I was interested to see a newly published paper from Namibia reporting on midwives’ perceptions about the use of intrapartum CTG monitoring (Uusiku, et al., 2022). There are several papers that have previously explored midwives’ experiences with CTG monitoring, but all the ones in my collection have so far come from high-income countries. I was curious to see if the findings from Namibia were similar or not to these previous studies.
The short answer is that Namibian midwives reported the same sort of things that have been published in studies from high-income countries previously. Namely:
- They perceived both advantages and disadvantages to CTG use in labour
- They expressed a desire for more education in relation to interpreting heart rate patterns, and
- They had very little discussion with women regarding fetal monitoring.
Nope, nope, nope!!!
While their research itself is great and adds to our knowledge, this statement made me cross (let me be clear I was not cross with the research team, I was cross that this is a “thing” in maternity care):
The participants also appreciated the use of the cardiotocograph machine as it saved them time and allowed them to attend to other patients while the machine was running. One midwife commented “So, I feel that the CTG is really helpful and, sometimes, it is like you do other things while the CTG is monitoring once you have attached the woman to a CTG.”p. 19
This approach (putting the CTG on and leaving the woman alone while attending to other tasks) was termed “midwife by proxy” by Smith and colleagues (2012) in their review of the literature regarding health professional’s views about fetal monitoring. It is really important to not be fooled into thinking that CTG machines have agency and are monitoring the fetus so the midwife doesn’t have to. All the CTG machine is doing is generating a recording of the fetal heart rate in relation to uterine activity plotted over time. Monitoring requires that a suitably trained person is interpreting the recording the machine is producing and making a determination of whether the pattern is normal or not. If CTG use is to improve perinatal outcome (and that remains to be proven) it is vital that someone can take immediate action in relation to the evolving pattern, interpreted in the light of the overall clinical context.
Returning to the CTG recording after a period of time away to see a perfect recording of the death of the fetus is fortunately rare, but it does happen. We need to stop considering the practice of using of the CTG as a “midwife by proxy” as advantageous and instead see it for what it really is: a gross abrogation of professional care. Any manager in a maternity setting who chooses to purchase more CTG machines in order to overcome (or enable) reductions in staffing should be held accountable for this nonsense.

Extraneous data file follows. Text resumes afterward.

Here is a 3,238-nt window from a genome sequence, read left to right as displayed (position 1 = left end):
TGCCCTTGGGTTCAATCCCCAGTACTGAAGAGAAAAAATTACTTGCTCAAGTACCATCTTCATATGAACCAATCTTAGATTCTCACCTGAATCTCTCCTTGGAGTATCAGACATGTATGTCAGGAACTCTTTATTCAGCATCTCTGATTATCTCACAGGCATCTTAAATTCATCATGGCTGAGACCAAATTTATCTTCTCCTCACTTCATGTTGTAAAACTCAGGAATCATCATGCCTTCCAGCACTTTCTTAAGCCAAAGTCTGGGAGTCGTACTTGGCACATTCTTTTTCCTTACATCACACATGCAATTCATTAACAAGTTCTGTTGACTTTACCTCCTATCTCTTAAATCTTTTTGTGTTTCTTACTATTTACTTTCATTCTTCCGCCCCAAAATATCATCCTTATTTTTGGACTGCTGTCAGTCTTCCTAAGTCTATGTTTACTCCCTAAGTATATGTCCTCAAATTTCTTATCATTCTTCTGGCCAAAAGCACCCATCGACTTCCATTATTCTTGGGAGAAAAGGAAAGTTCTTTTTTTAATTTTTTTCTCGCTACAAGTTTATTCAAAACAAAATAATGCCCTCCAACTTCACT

What gets me most heated about the idea that you can replace a midwife with a CTG machine is the way that this reflects on peoples’ perceptions of what midwifery is and what midwives do. A midwife providing intrapartum care does SO much more than simply take note of the frequency and duration of the woman’s contractions and how the fetal heart rate responds to them. For starters, midwives are also paying attention to the woman and noting how she is responding to the challenge of labour over time. Midwives provide a stable presence that permits the woman to regulate her autonomic nervous system and endocrine system ideally achieving the high parasympathetic / low sympathetic, high oxytocin / low adrenaline balance that maximises uterine blood flow and therefore supports fetal wellbeing in labour.
Many of the tasks performed by midwives as they provide care in labour have been under-researched, are poorly understood, and go largely undocumented in hospital records. The CTG machine does not in any way begin to approximate what midwifery care looks like. Midwifery care requires expertise, intuition, attention, patience and looks a bit like magic when it is done well. There is clear evidence that midwifery care is what makes maternity systems safe (Nove, et al., 2021), not machines that go ping.
Please, please, please… if you start CTG monitoring on a woman in labour, never leave her unattended (unless she specifically requests this) with the assumption that the CTG machine will do your job. And if you are a manager making decisions about how to spend money in your maternity system, employ more midwives and buy fewer CTG machines. That is how you fund safety.
Nove, A., Friberg, I. K., de Bernis, L., McConville, F., Moran, A. C., Najjemba, M., Ten Hoope-Bender, P., Tracy, S., & Homer, C. S. E. (2021). Potential impact of midwives in preventing and reducing maternal and neonatal mortality and stillbirths: a Lives Saved Tool modelling study. Lancet Global Health, 9(1), e24-e32.
Smith, V., Begley, C. M., Clarke, M., & Devane, D. (2012). Professionals’ views of fetal monitoring during labour: a systematic review and thematic analysis. BMC Pregnancy and Childbirth, 12(1), 166.
Uusiku, L., James, S., Sonti, I., & Tuhadeleni, O. (2022). Midwives’ perceptions regarding the use of the cardiotocograph machine as an intrapartum monitoring tool in Namibia: A qualitative research study. Global Journal of Health Science, 14(1),16-22.